Video Clip: Weed Em and Reap Part 2. Living Mulch System: Nitrogen

Organic Agriculture March 25, 2009 Print Friendly and PDF

Source:

Weed 'Em and Reap Part 2: Reduced tillage strategies for vegetable cropping systems [DVD]. A. Stone. 2006. Oregon State University Dept. of Horticulture. Corvallis, Oregon. Available at: http://www.weedemandreap.org (verified 17 Dec 2008).


This is a Weed 'Em and Reap Part 2 video clip.

Featuring

Helen Atthowe, BioDesign Farm. Stevensville, MT. 

Audio Text

Nitrogen

When I first started farming and working with other organic farmers twenty years ago, one of our greatest challenges was getting nitrogen, particularly nitrate-nitrogen to our crop so that we would have early crops. What organic farmers have always faced is a microbially-controlled nutrient release and thus availability to the crop so we tended to be a little slower. What I found working in this system, is that the challenge disappeared after about five or six years of the living mulch creating a recycled nutrient foundation.

So that here in Montana, where it's an even greater challenge than anywhere else I’ve farmed, to make sure that nutrients are available to the crop early enough, we’re getting the earliest tomatoes and red peppers, and in fact green bell peppers at the market than any of the other growers, including the conventional growers. One of the reasons is plants start growing very rapidly because the nutrients, particularly nitrogen, seems to be quite readily available. One of the things that helps this system is the black plastic. I don’t think in this climate, we could do this living mulch system with warm season crops without the heat increase that we get from the black plastic.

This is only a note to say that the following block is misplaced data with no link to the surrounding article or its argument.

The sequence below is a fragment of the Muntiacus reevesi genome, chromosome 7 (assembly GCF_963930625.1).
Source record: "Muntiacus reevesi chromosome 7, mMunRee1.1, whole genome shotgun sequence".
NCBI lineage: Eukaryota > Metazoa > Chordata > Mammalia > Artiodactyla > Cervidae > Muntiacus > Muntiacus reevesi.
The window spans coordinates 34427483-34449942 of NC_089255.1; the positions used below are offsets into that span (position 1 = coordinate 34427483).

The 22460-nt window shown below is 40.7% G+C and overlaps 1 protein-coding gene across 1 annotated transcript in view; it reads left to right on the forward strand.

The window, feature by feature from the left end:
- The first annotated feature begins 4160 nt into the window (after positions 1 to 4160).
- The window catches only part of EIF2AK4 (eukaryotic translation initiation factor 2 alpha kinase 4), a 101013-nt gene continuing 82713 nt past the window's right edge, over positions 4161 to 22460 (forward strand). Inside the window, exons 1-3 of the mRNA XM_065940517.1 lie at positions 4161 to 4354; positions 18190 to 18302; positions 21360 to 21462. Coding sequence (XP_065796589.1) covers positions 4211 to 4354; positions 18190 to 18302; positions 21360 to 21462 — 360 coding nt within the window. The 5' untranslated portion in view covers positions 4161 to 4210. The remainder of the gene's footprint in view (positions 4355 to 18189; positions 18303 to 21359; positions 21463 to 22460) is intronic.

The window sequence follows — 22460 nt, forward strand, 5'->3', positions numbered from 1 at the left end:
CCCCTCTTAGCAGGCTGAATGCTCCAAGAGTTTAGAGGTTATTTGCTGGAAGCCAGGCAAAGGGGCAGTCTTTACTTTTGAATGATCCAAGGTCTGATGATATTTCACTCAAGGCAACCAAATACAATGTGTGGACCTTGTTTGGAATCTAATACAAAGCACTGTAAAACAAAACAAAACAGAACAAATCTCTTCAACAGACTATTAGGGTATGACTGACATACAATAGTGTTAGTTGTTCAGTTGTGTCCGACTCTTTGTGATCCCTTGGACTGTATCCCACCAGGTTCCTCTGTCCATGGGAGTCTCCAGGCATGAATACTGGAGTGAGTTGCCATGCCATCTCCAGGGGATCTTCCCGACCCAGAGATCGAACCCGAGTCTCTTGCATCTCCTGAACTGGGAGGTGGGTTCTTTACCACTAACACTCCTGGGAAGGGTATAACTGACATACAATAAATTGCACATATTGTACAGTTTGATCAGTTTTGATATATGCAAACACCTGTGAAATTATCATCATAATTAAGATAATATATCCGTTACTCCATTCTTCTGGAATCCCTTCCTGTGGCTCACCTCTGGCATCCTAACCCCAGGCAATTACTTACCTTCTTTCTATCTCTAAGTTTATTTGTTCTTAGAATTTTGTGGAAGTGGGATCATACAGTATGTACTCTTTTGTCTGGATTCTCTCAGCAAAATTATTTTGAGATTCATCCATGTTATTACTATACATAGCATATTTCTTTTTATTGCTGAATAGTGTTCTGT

Another interesting thing I’ve noticed as a result of this constant addition of residues developing a foundation for a nutrient base is that we don’t have surges of nitrogen the way I used to when I would add a lot of compost or a green manure only in the spring, and till it under and it would be released and then we might side-dress later. What we found is increased crop quality and lasting ability. Peppers, for example, have very thick walls. They get less sun scald problems and we can do our specialty, which is red peppers, without losing as many. We don’t have as much wrinkling and again the breakdown issues that occur with high heat and sun. I suspect that the reason is that we’re seeing lower tissue nitrate-nitrogen. We’re also seeing higher levels of calcium in the tissue; that could also be a reason. But, I suspect it all boils down to the slow release nutrients that we’re maintaining within the system.

This is an eOrganic article and was reviewed for compliance with National Organic Program regulations by members of the eOrganic community. Always check with your organic certification agency before adopting new practices or using new materials. For more information, refer to eOrganic's articles on organic certification.

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This work is supported by the USDA National Institute of Food and Agriculture, New Technologies for Ag Extension project.